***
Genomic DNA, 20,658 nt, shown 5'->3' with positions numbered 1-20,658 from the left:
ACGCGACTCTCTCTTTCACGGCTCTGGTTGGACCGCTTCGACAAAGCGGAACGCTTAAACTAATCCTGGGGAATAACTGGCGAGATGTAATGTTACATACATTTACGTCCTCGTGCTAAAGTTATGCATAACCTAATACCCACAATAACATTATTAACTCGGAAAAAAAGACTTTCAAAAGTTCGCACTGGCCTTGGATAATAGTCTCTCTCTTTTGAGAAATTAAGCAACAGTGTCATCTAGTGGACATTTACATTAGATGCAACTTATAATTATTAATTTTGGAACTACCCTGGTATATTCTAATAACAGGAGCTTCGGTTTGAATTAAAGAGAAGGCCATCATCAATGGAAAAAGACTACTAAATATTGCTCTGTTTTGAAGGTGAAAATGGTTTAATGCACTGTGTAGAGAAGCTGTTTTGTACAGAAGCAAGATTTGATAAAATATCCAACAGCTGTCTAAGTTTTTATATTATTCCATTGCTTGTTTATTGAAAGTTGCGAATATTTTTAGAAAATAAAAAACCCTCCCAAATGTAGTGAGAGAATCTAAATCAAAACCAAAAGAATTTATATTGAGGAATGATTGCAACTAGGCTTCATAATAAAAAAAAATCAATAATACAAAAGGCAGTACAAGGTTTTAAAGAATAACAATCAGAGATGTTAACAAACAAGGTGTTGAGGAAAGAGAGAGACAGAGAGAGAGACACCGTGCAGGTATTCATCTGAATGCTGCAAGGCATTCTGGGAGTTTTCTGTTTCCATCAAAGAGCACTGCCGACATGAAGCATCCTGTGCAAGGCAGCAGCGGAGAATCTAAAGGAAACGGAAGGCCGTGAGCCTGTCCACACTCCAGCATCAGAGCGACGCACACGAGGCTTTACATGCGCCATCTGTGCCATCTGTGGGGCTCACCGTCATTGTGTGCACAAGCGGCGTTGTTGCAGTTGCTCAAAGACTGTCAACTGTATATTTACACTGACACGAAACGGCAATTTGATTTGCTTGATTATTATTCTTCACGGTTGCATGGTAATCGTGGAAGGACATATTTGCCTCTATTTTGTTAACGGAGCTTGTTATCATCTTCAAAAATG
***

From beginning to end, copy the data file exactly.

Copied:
Genomic DNA, 20,658 nt, shown 5'->3' with positions numbered 1-20,658 from the left:
ACGCGACTCTCTCTTTCACGGCTCTGGTTGGACCGCTTCGACAAAGCGGAACGCTTAAACTAATCCTGGGGAATAACTGGCGAGATGTAATGTTACATACATTTACGTCCTCGTGCTAAAGTTATGCATAACCTAATACCCACAATAACATTATTAACTCGGAAAAAAAGACTTTCAAAAGTTCGCACTGGCCTTGGATAATAGTCTCTCTCTTTTGAGAAATTAAGCAACAGTGTCATCTAGTGGACATTTACATTAGATGCAACTTATAATTATTAATTTTGGAACTACCCTGGTATATTCTAATAACAGGAGCTTCGGTTTGAATTAAAGAGAAGGCCATCATCAATGGAAAAAGACTACTAAATATTGCTCTGTTTTGAAGGTGAAAATGGTTTAATGCACTGTGTAGAGAAGCTGTTTTGTACAGAAGCAAGATTTGATAAAATATCCAACAGCTGTCTAAGTTTTTATATTATTCCATTGCTTGTTTATTGAAAGTTGCGAATATTTTTAGAAAATAAAAAACCCTCCCAAATGTAGTGAGAGAATCTAAATCAAAACCAAAAGAATTTATATTGAGGAATGATTGCAACTAGGCTTCATAATAAAAAAAAATCAATAATACAAAAGGCAGTACAAGGTTTTAAAGAATAACAATCAGAGATGTTAACAAACAAGGTGTTGAGGAAAGAGAGAGACAGAGAGAGAGACACCGTGCAGGTATTCATCTGAATGCTGCAAGGCATTCTGGGAGTTTTCTGTTTCCATCAAAGAGCACTGCCGACATGAAGCATCCTGTGCAAGGCAGCAGCGGAGAATCTAAAGGAAACGGAAGGCCGTGAGCCTGTCCACACTCCAGCATCAGAGCGACGCACACGAGGCTTTACATGCGCCATCTGTGCCATCTGTGGGGCTCACCGTCATTGTGTGCACAAGCGGCGTTGTTGCAGTTGCTCAAAGACTGTCAACTGTATATTTACACTGACACGAAACGGCAATTTGATTTGCTTGATTATTATTCTTCACGGTTGCATGGTAATCGTGGAAGGACATATTTGCCTCTATTTTGTTAACGGAGCTTGTTATCATCTTCAAAAATG